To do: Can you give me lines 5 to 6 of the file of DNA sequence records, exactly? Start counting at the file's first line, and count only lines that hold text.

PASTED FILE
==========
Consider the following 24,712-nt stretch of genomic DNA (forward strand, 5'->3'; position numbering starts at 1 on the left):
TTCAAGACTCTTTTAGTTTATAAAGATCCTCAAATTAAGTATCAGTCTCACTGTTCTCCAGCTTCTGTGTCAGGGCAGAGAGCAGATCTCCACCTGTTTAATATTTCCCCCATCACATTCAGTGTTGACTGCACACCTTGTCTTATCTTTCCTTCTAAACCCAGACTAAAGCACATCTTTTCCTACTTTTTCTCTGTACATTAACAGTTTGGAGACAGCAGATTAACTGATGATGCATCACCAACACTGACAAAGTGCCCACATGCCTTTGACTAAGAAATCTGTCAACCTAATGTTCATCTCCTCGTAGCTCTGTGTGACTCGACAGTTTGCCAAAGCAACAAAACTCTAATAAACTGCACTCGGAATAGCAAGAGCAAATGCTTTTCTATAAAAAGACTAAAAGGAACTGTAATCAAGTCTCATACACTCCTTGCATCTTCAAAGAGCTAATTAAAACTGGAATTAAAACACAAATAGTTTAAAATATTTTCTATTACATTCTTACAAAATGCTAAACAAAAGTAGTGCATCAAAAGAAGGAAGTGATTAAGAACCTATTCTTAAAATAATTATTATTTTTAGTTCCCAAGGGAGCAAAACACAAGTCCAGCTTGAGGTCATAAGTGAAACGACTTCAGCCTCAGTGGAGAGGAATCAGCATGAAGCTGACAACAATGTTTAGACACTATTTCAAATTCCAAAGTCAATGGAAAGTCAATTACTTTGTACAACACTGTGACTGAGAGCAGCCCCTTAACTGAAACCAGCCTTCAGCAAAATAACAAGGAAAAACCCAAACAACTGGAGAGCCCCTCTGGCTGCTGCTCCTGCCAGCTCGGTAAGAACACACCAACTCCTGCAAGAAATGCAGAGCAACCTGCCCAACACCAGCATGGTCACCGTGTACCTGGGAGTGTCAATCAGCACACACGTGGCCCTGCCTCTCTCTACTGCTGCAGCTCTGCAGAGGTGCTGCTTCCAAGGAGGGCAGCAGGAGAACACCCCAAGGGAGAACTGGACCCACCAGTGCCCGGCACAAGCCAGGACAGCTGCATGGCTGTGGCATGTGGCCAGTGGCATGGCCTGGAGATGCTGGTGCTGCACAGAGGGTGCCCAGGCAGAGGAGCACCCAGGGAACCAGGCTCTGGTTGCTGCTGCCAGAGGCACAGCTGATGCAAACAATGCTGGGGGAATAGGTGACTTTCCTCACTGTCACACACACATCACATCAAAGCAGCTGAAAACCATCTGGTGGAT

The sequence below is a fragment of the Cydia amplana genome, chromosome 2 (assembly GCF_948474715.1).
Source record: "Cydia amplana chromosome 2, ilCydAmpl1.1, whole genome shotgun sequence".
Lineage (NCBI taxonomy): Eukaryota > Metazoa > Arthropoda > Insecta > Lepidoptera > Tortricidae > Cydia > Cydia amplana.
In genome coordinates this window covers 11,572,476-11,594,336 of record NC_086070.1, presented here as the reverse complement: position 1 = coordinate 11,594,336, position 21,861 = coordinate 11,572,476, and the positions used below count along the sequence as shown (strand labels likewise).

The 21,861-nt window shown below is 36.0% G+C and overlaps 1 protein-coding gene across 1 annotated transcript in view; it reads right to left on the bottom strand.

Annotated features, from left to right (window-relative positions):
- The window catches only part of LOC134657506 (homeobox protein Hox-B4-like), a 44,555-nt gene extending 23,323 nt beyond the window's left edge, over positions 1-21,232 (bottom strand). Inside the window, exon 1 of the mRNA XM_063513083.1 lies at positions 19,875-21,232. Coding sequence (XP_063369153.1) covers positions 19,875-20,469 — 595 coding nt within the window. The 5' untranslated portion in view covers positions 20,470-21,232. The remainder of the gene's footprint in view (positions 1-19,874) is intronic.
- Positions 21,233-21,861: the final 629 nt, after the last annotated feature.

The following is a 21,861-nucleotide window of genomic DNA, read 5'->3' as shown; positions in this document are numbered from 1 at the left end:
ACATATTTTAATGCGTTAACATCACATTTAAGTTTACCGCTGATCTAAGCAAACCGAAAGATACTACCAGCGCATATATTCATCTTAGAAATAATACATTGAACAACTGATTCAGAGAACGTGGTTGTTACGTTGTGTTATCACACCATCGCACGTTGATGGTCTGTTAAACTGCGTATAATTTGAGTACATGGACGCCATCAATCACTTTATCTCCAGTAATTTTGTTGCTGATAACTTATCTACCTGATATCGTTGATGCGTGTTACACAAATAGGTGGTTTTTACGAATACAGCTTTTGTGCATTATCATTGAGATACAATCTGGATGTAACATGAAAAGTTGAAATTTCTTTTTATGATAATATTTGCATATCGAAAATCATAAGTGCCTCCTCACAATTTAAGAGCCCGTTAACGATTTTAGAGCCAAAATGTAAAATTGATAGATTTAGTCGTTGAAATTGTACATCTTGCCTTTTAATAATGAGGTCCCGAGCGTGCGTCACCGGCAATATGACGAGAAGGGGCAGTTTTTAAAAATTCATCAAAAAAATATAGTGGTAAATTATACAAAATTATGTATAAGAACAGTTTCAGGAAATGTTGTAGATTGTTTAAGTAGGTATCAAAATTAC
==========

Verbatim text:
Lineage (NCBI taxonomy): Eukaryota > Metazoa > Arthropoda > Insecta > Lepidoptera > Tortricidae > Cydia > Cydia amplana.
In genome coordinates this window covers 11,572,476-11,594,336 of record NC_086070.1, presented here as the reverse complement: position 1 = coordinate 11,594,336, position 21,861 = coordinate 11,572,476, and the positions used below count along the sequence as shown (strand labels likewise).